Now, the promotion of the Arts of Fire, at least in a national context, has often been put aside by other artistic practices that are not as historically rooted. A silent transition towards disciplines like graphic design and fashion design had been taking place long before the current economic situation of the country: those disciplines started receiving more funding, resources and facilities, to the detriment of the arts and crafts schools throughout Spain, even to the point that entire schools closed down. It is at this point where I can see at least two problems converging, to which I will come back later: on the one hand, the discredit of the national traditions in favour of (predominantly) Anglo-Saxon fashions; on the other, the preference, not only by students but also employers, for university degrees rather than training or apprenticeships, even if the subject covered is the same; a capitulation against cheap bureaucracy, of which everyone and nobody is to be held guilty.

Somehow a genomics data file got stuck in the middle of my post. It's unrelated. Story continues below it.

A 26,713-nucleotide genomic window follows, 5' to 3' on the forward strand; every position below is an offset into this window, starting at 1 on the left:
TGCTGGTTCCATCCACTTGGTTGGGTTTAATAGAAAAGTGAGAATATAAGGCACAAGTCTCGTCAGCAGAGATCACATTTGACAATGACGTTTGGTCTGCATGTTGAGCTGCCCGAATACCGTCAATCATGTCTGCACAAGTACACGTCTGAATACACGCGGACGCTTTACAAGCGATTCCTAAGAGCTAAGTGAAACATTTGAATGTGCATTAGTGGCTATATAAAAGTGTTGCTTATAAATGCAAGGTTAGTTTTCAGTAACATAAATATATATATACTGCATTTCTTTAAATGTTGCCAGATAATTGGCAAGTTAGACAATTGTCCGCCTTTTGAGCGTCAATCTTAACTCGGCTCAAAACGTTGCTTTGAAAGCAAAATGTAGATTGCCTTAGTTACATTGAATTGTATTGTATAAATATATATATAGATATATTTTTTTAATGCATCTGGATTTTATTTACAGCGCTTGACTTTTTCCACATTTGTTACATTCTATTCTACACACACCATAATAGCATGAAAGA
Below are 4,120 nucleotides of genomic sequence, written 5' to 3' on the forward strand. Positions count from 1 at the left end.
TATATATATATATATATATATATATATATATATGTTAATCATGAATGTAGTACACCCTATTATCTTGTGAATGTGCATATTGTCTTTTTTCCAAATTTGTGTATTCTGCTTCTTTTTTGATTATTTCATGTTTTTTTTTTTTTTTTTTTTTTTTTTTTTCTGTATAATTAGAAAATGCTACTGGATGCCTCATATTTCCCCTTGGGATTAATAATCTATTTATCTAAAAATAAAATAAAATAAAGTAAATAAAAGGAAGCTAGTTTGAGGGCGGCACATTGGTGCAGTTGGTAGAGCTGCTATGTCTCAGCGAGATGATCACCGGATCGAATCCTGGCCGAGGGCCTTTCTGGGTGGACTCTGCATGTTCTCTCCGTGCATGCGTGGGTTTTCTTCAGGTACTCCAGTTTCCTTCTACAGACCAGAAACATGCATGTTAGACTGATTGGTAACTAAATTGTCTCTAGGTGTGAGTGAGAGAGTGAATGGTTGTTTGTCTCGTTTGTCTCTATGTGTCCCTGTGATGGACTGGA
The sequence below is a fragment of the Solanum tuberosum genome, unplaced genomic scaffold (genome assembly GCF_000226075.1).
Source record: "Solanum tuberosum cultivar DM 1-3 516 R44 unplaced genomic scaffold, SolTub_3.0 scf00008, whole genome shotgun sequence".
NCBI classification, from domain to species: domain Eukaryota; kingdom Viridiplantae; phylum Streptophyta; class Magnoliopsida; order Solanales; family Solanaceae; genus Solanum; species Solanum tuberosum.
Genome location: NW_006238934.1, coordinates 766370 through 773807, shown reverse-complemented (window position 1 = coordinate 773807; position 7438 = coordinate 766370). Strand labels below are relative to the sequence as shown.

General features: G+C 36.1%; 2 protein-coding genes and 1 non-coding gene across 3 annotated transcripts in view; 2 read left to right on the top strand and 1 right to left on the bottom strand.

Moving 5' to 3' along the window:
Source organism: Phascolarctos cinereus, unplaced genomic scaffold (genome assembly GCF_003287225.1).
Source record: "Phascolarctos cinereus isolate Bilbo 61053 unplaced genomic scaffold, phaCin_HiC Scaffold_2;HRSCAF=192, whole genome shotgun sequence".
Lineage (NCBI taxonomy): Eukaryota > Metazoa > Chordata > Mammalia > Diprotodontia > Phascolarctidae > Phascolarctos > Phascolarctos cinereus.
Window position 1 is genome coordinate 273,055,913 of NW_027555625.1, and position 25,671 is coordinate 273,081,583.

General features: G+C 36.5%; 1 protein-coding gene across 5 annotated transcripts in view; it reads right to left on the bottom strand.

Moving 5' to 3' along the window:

Carlo Scarpa. Venini 1932-1947 sheds light upon the works of the Venetian architect, not only in the field of architecture but also craftsmanship; as an example of the relevance of a discourse on craftsmanship for the discipline of architecture, as well as its validity for the present times. This validity can be understood as a counter-revolution to the contemporary tendency of understanding architecture and materiality as separate entities. Moreover, Scarpa’s work shows the deep material knowledge that he had when it came to work with glass, and reaffirms the work of those who have lately seen and experienced their field of expertise being relegated to make space for other priorities. Scarpa was born in Venice in 1906, and carried out an intense activity in the field of glass craftsmanship. This work was carried out through the local glass industry, and ended up having international repercussion and exhibited in numerous shows in Venice and Milano. The exhibition Carlo Scarpa. Venini 1932-1947 reconstructs, by showcasing more than three hundred exquisite pieces of glass work, Scarpa’s creative trajectory as the artistic director of the glass factory Venini. Several of these pieces have been shown for the first time as part of Carlo Scarpa. Venini 1932-1947, having been shipped to San Giorgio Maggiore from different private collections and museums across the globe.